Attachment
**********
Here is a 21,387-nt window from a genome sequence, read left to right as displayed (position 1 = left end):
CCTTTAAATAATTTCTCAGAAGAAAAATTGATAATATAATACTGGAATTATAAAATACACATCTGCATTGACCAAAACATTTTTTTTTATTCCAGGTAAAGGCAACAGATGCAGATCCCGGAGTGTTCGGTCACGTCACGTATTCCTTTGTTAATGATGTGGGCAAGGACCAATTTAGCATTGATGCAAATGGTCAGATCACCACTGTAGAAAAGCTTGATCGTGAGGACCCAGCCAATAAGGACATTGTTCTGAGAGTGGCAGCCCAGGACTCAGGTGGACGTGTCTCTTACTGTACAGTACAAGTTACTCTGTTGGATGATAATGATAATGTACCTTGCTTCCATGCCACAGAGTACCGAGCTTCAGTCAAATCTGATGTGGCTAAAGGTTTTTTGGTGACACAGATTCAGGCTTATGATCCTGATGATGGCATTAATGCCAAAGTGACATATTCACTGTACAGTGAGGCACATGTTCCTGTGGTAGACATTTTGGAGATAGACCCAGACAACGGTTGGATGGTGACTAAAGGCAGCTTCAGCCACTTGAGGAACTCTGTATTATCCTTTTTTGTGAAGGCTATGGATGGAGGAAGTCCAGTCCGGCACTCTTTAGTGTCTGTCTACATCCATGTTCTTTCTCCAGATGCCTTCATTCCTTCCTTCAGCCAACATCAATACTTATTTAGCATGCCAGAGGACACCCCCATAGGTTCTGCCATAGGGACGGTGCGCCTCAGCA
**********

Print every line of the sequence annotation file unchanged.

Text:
Here is a 21,387-nt window from a genome sequence, read left to right as displayed (position 1 = left end):
CCTTTAAATAATTTCTCAGAAGAAAAATTGATAATATAATACTGGAATTATAAAATACACATCTGCATTGACCAAAACATTTTTTTTTATTCCAGGTAAAGGCAACAGATGCAGATCCCGGAGTGTTCGGTCACGTCACGTATTCCTTTGTTAATGATGTGGGCAAGGACCAATTTAGCATTGATGCAAATGGTCAGATCACCACTGTAGAAAAGCTTGATCGTGAGGACCCAGCCAATAAGGACATTGTTCTGAGAGTGGCAGCCCAGGACTCAGGTGGACGTGTCTCTTACTGTACAGTACAAGTTACTCTGTTGGATGATAATGATAATGTACCTTGCTTCCATGCCACAGAGTACCGAGCTTCAGTCAAATCTGATGTGGCTAAAGGTTTTTTGGTGACACAGATTCAGGCTTATGATCCTGATGATGGCATTAATGCCAAAGTGACATATTCACTGTACAGTGAGGCACATGTTCCTGTGGTAGACATTTTGGAGATAGACCCAGACAACGGTTGGATGGTGACTAAAGGCAGCTTCAGCCACTTGAGGAACTCTGTATTATCCTTTTTTGTGAAGGCTATGGATGGAGGAAGTCCAGTCCGGCACTCTTTAGTGTCTGTCTACATCCATGTTCTTTCTCCAGATGCCTTCATTCCTTCCTTCAGCCAACATCAATACTTATTTAGCATGCCAGAGGACACCCCCATAGGTTCTGCCATAGGGACGGTGCGCCTCAGCA